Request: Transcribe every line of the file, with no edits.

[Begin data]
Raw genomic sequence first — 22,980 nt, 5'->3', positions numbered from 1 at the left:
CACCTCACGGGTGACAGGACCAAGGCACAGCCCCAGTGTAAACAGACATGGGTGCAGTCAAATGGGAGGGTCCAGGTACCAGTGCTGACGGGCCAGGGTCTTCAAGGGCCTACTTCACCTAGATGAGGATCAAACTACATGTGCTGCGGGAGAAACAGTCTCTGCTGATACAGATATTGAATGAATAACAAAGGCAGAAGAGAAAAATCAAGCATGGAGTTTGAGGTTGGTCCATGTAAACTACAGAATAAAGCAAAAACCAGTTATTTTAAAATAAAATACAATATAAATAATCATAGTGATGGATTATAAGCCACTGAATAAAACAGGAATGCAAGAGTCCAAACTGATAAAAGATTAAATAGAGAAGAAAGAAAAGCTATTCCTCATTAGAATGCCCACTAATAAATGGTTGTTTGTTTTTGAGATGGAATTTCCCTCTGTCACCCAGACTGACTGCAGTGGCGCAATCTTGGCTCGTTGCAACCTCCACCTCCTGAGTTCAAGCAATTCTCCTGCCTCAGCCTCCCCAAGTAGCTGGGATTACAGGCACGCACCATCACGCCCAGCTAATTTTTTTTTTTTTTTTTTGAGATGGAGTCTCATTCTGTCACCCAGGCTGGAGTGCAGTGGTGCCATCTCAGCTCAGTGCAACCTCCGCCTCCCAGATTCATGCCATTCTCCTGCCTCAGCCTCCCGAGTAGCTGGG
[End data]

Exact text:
Raw genomic sequence first — 22,980 nt, 5'->3', positions numbered from 1 at the left:
CACCTCACGGGTGACAGGACCAAGGCACAGCCCCAGTGTAAACAGACATGGGTGCAGTCAAATGGGAGGGTCCAGGTACCAGTGCTGACGGGCCAGGGTCTTCAAGGGCCTACTTCACCTAGATGAGGATCAAACTACATGTGCTGCGGGAGAAACAGTCTCTGCTGATACAGATATTGAATGAATAACAAAGGCAGAAGAGAAAAATCAAGCATGGAGTTTGAGGTTGGTCCATGTAAACTACAGAATAAAGCAAAAACCAGTTATTTTAAAATAAAATACAATATAAATAATCATAGTGATGGATTATAAGCCACTGAATAAAACAGGAATGCAAGAGTCCAAACTGATAAAAGATTAAATAGAGAAGAAAGAAAAGCTATTCCTCATTAGAATGCCCACTAATAAATGGTTGTTTGTTTTTGAGATGGAATTTCCCTCTGTCACCCAGACTGACTGCAGTGGCGCAATCTTGGCTCGTTGCAACCTCCACCTCCTGAGTTCAAGCAATTCTCCTGCCTCAGCCTCCCCAAGTAGCTGGGATTACAGGCACGCACCATCACGCCCAGCTAATTTTTTTTTTTTTTTTTTGAGATGGAGTCTCATTCTGTCACCCAGGCTGGAGTGCAGTGGTGCCATCTCAGCTCAGTGCAACCTCCGCCTCCCAGATTCATGCCATTCTCCTGCCTCAGCCTCCCGAGTAGCTGGG